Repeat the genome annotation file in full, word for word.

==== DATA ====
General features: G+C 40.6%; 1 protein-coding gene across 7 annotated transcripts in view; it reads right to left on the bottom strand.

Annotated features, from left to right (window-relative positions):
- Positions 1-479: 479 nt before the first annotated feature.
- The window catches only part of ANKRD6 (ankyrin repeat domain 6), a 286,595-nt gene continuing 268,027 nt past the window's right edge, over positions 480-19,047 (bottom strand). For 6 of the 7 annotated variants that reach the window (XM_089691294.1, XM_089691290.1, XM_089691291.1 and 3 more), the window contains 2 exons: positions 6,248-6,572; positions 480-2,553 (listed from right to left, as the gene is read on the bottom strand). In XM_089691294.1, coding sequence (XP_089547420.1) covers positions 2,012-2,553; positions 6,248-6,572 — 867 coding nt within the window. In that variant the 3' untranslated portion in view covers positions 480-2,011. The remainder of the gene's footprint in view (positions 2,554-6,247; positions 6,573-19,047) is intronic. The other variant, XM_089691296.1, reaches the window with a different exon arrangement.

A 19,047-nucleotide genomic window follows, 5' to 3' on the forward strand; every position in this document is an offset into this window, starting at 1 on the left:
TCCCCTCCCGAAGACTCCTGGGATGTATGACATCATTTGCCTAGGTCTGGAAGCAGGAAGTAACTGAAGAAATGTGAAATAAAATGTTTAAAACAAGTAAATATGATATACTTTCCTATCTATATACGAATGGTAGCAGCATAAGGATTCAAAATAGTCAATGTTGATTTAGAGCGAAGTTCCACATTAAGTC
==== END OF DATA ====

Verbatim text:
General features: G+C 40.6%; 1 protein-coding gene across 7 annotated transcripts in view; it reads right to left on the bottom strand.

Annotated features, from left to right (window-relative positions):
- Positions 1-479: 479 nt before the first annotated feature.
- The window catches only part of ANKRD6 (ankyrin repeat domain 6), a 286,595-nt gene continuing 268,027 nt past the window's right edge, over positions 480-19,047 (bottom strand). For 6 of the 7 annotated variants that reach the window (XM_089691294.1, XM_089691290.1, XM_089691291.1 and 3 more), the window contains 2 exons: positions 6,248-6,572; positions 480-2,553 (listed from right to left, as the gene is read on the bottom strand). In XM_089691294.1, coding sequence (XP_089547420.1) covers positions 2,012-2,553; positions 6,248-6,572 — 867 coding nt within the window. In that variant the 3' untranslated portion in view covers positions 480-2,011. The remainder of the gene's footprint in view (positions 2,554-6,247; positions 6,573-19,047) is intronic. The other variant, XM_089691296.1, reaches the window with a different exon arrangement.

A 19,047-nucleotide genomic window follows, 5' to 3' on the forward strand; every position in this document is an offset into this window, starting at 1 on the left:
TCCCCTCCCGAAGACTCCTGGGATGTATGACATCATTTGCCTAGGTCTGGAAGCAGGAAGTAACTGAAGAAATGTGAAATAAAATGTTTAAAACAAGTAAATATGATATACTTTCCTATCTATATACGAATGGTAGCAGCATAAGGATTCAAAATAGTCAATGTTGATTTAGAGCGAAGTTCCACATTAAGTC